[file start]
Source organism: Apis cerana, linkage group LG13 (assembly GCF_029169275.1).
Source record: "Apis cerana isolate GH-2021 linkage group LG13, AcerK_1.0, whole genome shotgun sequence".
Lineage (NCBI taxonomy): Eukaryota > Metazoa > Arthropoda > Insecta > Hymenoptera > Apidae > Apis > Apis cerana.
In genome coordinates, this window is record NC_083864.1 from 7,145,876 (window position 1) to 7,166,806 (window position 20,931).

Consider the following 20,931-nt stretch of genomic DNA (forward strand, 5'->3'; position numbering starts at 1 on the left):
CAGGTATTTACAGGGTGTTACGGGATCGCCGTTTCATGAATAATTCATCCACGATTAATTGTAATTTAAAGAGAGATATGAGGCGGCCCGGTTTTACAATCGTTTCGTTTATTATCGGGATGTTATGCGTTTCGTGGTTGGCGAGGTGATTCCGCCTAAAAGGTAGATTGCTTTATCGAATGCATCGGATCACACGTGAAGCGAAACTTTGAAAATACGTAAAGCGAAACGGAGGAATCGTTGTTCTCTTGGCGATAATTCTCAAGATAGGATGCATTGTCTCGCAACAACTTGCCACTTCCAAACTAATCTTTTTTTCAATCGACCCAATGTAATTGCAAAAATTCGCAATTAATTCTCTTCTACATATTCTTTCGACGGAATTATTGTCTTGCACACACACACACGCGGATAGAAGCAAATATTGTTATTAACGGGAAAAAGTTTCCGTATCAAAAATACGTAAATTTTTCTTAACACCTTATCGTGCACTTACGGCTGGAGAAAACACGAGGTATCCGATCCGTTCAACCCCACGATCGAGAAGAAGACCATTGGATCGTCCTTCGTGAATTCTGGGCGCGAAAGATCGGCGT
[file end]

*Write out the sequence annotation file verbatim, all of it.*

Source organism: Apis cerana, linkage group LG13 (assembly GCF_029169275.1).
Source record: "Apis cerana isolate GH-2021 linkage group LG13, AcerK_1.0, whole genome shotgun sequence".
Lineage (NCBI taxonomy): Eukaryota > Metazoa > Arthropoda > Insecta > Hymenoptera > Apidae > Apis > Apis cerana.
In genome coordinates, this window is record NC_083864.1 from 7,145,876 (window position 1) to 7,166,806 (window position 20,931).

Consider the following 20,931-nt stretch of genomic DNA (forward strand, 5'->3'; position numbering starts at 1 on the left):
CAGGTATTTACAGGGTGTTACGGGATCGCCGTTTCATGAATAATTCATCCACGATTAATTGTAATTTAAAGAGAGATATGAGGCGGCCCGGTTTTACAATCGTTTCGTTTATTATCGGGATGTTATGCGTTTCGTGGTTGGCGAGGTGATTCCGCCTAAAAGGTAGATTGCTTTATCGAATGCATCGGATCACACGTGAAGCGAAACTTTGAAAATACGTAAAGCGAAACGGAGGAATCGTTGTTCTCTTGGCGATAATTCTCAAGATAGGATGCATTGTCTCGCAACAACTTGCCACTTCCAAACTAATCTTTTTTTCAATCGACCCAATGTAATTGCAAAAATTCGCAATTAATTCTCTTCTACATATTCTTTCGACGGAATTATTGTCTTGCACACACACACACGCGGATAGAAGCAAATATTGTTATTAACGGGAAAAAGTTTCCGTATCAAAAATACGTAAATTTTTCTTAACACCTTATCGTGCACTTACGGCTGGAGAAAACACGAGGTATCCGATCCGTTCAACCCCACGATCGAGAAGAAGACCATTGGATCGTCCTTCGTGAATTCTGGGCGCGAAAGATCGGCGT